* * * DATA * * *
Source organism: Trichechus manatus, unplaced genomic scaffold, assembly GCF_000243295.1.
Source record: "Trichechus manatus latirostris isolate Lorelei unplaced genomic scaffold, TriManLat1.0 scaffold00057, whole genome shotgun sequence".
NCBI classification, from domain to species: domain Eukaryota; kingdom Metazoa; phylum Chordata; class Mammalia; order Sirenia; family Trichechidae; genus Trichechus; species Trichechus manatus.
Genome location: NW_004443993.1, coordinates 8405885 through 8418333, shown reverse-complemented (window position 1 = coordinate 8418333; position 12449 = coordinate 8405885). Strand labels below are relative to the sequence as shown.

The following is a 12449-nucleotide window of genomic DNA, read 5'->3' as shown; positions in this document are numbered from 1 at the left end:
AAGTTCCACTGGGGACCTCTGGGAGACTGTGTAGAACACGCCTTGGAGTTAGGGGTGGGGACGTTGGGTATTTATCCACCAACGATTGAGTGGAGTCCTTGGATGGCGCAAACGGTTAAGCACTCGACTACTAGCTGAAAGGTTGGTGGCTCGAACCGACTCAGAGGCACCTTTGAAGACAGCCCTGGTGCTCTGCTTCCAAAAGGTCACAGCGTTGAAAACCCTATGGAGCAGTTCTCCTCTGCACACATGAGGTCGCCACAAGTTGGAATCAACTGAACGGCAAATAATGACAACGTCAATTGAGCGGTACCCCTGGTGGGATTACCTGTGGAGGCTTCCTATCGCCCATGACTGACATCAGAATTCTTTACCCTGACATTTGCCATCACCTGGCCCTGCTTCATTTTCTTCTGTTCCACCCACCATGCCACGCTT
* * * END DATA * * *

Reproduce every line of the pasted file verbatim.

Source organism: Trichechus manatus, unplaced genomic scaffold, assembly GCF_000243295.1.
Source record: "Trichechus manatus latirostris isolate Lorelei unplaced genomic scaffold, TriManLat1.0 scaffold00057, whole genome shotgun sequence".
NCBI classification, from domain to species: domain Eukaryota; kingdom Metazoa; phylum Chordata; class Mammalia; order Sirenia; family Trichechidae; genus Trichechus; species Trichechus manatus.
Genome location: NW_004443993.1, coordinates 8405885 through 8418333, shown reverse-complemented (window position 1 = coordinate 8418333; position 12449 = coordinate 8405885). Strand labels below are relative to the sequence as shown.

The following is a 12449-nucleotide window of genomic DNA, read 5'->3' as shown; positions in this document are numbered from 1 at the left end:
AAGTTCCACTGGGGACCTCTGGGAGACTGTGTAGAACACGCCTTGGAGTTAGGGGTGGGGACGTTGGGTATTTATCCACCAACGATTGAGTGGAGTCCTTGGATGGCGCAAACGGTTAAGCACTCGACTACTAGCTGAAAGGTTGGTGGCTCGAACCGACTCAGAGGCACCTTTGAAGACAGCCCTGGTGCTCTGCTTCCAAAAGGTCACAGCGTTGAAAACCCTATGGAGCAGTTCTCCTCTGCACACATGAGGTCGCCACAAGTTGGAATCAACTGAACGGCAAATAATGACAACGTCAATTGAGCGGTACCCCTGGTGGGATTACCTGTGGAGGCTTCCTATCGCCCATGACTGACATCAGAATTCTTTACCCTGACATTTGCCATCACCTGGCCCTGCTTCATTTTCTTCTGTTCCACCCACCATGCCACGCTT